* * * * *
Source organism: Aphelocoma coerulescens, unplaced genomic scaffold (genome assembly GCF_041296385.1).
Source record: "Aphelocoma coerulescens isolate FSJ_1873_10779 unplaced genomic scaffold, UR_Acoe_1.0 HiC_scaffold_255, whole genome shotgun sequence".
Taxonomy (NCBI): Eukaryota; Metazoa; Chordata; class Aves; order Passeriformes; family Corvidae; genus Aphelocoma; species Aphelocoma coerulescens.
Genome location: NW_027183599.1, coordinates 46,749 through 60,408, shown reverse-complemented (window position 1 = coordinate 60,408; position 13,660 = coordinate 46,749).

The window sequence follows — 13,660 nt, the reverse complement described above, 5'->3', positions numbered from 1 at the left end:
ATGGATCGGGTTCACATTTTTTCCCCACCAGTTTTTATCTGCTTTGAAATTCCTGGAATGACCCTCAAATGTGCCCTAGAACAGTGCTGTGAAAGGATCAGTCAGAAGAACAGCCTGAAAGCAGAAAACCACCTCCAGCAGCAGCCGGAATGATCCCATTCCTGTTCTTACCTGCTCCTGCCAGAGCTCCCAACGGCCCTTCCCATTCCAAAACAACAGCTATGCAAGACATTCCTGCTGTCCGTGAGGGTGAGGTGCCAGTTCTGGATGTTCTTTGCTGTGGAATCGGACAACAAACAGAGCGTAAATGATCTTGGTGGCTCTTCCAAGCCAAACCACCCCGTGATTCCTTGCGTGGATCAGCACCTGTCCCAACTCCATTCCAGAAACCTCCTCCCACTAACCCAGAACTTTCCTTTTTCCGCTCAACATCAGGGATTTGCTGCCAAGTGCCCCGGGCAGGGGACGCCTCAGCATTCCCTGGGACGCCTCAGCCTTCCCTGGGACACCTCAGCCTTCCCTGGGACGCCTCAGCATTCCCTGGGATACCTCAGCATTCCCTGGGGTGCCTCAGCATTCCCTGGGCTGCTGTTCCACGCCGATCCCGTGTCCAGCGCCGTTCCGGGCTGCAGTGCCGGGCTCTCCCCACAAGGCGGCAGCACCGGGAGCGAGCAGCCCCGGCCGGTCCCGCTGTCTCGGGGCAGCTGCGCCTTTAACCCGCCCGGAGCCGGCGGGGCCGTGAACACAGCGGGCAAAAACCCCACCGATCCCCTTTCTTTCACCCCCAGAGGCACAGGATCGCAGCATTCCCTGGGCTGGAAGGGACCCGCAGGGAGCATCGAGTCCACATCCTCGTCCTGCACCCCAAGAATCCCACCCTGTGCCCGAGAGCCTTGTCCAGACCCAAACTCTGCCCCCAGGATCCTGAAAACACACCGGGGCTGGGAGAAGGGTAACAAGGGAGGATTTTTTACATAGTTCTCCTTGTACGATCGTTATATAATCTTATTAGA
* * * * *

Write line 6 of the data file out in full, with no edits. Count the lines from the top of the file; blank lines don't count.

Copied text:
ATGGATCGGGTTCACATTTTTTCCCCACCAGTTTTTATCTGCTTTGAAATTCCTGGAATGACCCTCAAATGTGCCCTAGAACAGTGCTGTGAAAGGATCAGTCAGAAGAACAGCCTGAAAGCAGAAAACCACCTCCAGCAGCAGCCGGAATGATCCCATTCCTGTTCTTACCTGCTCCTGCCAGAGCTCCCAACGGCCCTTCCCATTCCAAAACAACAGCTATGCAAGACATTCCTGCTGTCCGTGAGGGTGAGGTGCCAGTTCTGGATGTTCTTTGCTGTGGAATCGGACAACAAACAGAGCGTAAATGATCTTGGTGGCTCTTCCAAGCCAAACCACCCCGTGATTCCTTGCGTGGATCAGCACCTGTCCCAACTCCATTCCAGAAACCTCCTCCCACTAACCCAGAACTTTCCTTTTTCCGCTCAACATCAGGGATTTGCTGCCAAGTGCCCCGGGCAGGGGACGCCTCAGCATTCCCTGGGACGCCTCAGCCTTCCCTGGGACACCTCAGCCTTCCCTGGGACGCCTCAGCATTCCCTGGGATACCTCAGCATTCCCTGGGGTGCCTCAGCATTCCCTGGGCTGCTGTTCCACGCCGATCCCGTGTCCAGCGCCGTTCCGGGCTGCAGTGCCGGGCTCTCCCCACAAGGCGGCAGCACCGGGAGCGAGCAGCCCCGGCCGGTCCCGCTGTCTCGGGGCAGCTGCGCCTTTAACCCGCCCGGAGCCGGCGGGGCCGTGAACACAGCGGGCAAAAACCCCACCGATCCCCTTTCTTTCACCCCCAGAGGCACAGGATCGCAGCATTCCCTGGGCTGGAAGGGACCCGCAGGGAGCATCGAGTCCACATCCTCGTCCTGCACCCCAAGAATCCCACCCTGTGCCCGAGAGCCTTGTCCAGACCCAAACTCTGCCCCCAGGATCCTGAAAACACACCGGGGCTGGGAGAAGGGTAACAAGGGAGGATTTTTTACATAGTTCTCCTTGTACGATCGTTATATAATCTTATTAGA